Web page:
At the age of nine, Tracy-Lynn Field wrote a letter to the editor of Family Radio and TV magazine. This set the stage for what would become a lifelong commitment to environmental activism and a general concern for people and the planet we call home. The 47-year-old professor at the University of the Witwatersrand’s school of law adds that her own coming of age coincided with the global mainstreaming of sustainable development.
“I was 18 when the UN Conference on Environment and Development was held in Rio de Janeiro in 1992 – the same global event that spawned the UN convention on climate change and the convention on biodiversity,” she says. “I grew up with the evolution of the global understanding of the depth and immediacy of the ecological crisis that is upon us, which is always a socio-ecological crisis because the social and ecological fabric deteriorate together.”
Since 2003, Field has been teaching several courses on environmental and sustainability law to students at Wits. “With the help of an amazing team at Wits this year, I was awarded the Claude Leon Chair in Earth Justice and Stewardship, which is paired with a colleague from the hard sciences, Professor Craig Sheridan.”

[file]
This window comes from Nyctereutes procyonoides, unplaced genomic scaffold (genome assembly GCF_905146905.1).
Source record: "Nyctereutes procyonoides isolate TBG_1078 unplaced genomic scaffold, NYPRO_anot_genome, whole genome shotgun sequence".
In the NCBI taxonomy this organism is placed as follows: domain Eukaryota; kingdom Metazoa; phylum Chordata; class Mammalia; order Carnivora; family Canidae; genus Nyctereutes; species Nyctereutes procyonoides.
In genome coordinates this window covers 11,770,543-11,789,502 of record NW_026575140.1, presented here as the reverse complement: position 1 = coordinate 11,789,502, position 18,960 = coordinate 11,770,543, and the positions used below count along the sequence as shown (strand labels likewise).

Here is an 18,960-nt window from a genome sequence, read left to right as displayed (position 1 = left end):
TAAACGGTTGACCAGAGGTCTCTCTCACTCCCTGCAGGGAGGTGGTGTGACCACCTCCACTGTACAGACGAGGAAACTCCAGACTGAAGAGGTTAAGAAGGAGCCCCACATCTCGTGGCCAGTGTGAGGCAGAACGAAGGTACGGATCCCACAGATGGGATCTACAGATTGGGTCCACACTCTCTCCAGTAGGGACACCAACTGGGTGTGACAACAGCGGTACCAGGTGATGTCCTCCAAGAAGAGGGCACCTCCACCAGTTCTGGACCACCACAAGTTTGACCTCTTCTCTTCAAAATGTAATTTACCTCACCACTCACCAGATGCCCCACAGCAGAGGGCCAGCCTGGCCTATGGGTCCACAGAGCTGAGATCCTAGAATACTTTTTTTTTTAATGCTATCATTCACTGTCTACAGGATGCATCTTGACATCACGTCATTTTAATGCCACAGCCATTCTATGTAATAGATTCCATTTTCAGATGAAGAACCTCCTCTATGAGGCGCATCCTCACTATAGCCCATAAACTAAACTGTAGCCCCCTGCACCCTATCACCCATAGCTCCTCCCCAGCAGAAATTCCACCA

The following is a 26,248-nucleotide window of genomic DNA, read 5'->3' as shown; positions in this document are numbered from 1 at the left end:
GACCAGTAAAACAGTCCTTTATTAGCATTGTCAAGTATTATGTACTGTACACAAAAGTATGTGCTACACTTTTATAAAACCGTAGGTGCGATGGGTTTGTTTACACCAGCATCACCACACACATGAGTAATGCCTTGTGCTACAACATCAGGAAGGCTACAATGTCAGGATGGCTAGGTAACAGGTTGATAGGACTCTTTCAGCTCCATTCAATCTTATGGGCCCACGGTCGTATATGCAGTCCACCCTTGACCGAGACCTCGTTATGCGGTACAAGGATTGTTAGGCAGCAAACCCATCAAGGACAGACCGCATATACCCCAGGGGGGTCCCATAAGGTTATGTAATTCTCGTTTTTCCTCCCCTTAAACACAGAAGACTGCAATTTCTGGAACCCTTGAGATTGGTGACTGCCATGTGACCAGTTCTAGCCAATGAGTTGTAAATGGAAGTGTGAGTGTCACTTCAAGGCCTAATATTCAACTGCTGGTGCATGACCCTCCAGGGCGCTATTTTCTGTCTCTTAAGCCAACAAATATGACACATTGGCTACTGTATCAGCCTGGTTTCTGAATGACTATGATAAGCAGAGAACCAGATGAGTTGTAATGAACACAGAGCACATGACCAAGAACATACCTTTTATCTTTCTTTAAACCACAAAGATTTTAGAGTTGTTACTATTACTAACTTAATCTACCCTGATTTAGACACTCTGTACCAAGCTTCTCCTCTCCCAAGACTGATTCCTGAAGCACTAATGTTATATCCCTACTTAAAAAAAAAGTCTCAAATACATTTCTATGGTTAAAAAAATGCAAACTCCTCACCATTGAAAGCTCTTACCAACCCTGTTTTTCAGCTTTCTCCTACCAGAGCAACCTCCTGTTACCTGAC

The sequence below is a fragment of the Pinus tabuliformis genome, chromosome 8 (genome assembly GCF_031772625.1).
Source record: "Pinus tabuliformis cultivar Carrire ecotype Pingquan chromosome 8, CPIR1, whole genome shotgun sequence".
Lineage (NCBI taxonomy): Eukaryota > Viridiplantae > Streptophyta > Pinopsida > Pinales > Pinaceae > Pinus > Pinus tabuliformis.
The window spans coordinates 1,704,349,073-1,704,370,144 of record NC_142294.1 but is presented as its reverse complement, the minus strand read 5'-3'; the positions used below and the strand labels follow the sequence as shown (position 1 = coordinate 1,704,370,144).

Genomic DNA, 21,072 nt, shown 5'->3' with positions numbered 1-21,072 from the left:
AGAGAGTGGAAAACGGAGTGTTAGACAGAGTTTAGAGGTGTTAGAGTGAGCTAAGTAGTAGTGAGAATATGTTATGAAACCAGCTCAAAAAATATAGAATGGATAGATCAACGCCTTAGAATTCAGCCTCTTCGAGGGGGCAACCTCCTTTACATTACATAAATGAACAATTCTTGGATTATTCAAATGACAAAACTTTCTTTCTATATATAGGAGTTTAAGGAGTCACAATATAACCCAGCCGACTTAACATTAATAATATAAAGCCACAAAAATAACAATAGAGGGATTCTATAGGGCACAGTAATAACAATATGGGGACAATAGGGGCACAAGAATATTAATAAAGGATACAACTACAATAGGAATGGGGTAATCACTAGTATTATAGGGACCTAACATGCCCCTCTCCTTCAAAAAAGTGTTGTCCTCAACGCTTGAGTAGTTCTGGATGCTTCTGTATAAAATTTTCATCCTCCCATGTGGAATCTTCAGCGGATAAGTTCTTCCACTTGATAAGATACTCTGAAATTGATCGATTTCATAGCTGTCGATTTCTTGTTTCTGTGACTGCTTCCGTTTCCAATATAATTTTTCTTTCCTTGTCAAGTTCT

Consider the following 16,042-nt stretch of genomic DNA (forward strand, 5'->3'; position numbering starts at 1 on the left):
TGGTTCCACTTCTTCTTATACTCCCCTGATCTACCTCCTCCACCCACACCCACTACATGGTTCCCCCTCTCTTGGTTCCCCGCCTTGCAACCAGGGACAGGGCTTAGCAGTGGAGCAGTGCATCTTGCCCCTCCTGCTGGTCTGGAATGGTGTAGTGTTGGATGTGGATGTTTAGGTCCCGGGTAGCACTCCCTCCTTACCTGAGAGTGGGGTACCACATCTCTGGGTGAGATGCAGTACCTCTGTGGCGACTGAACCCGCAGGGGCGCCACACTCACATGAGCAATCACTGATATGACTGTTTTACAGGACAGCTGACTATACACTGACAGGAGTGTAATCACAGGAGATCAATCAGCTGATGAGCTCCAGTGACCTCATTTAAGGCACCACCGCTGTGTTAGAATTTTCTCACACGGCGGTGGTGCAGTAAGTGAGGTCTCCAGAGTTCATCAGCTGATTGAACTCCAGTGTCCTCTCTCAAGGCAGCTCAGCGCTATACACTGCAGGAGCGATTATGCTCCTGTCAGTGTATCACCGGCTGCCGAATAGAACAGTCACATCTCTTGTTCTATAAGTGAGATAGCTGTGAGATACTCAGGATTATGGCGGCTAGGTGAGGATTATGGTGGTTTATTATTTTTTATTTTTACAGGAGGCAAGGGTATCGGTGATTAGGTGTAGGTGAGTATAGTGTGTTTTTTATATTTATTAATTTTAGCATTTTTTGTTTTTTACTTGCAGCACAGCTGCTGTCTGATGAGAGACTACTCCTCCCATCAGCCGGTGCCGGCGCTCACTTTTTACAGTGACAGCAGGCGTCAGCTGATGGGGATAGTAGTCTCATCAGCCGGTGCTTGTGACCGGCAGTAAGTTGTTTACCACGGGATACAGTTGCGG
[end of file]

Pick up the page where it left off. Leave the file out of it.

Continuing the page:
While she has spent more than two decades working in climate justice and renewables, water justice is a particular area of interest for Field. She says meeting Bill Frankel, chair of the Claude Leon Foundation, is a career highlight. “I promised him that I would do everything in my power to fight for the planet and people, particularly in the area of water justice, which will be a key focus for the next five years.”
“I grew up with the evolution of the global understanding of the depth and immediacy of the ecological crisis that is upon us, which is always a socio-ecological crisis because the social and ecological fabric deteriorate together.”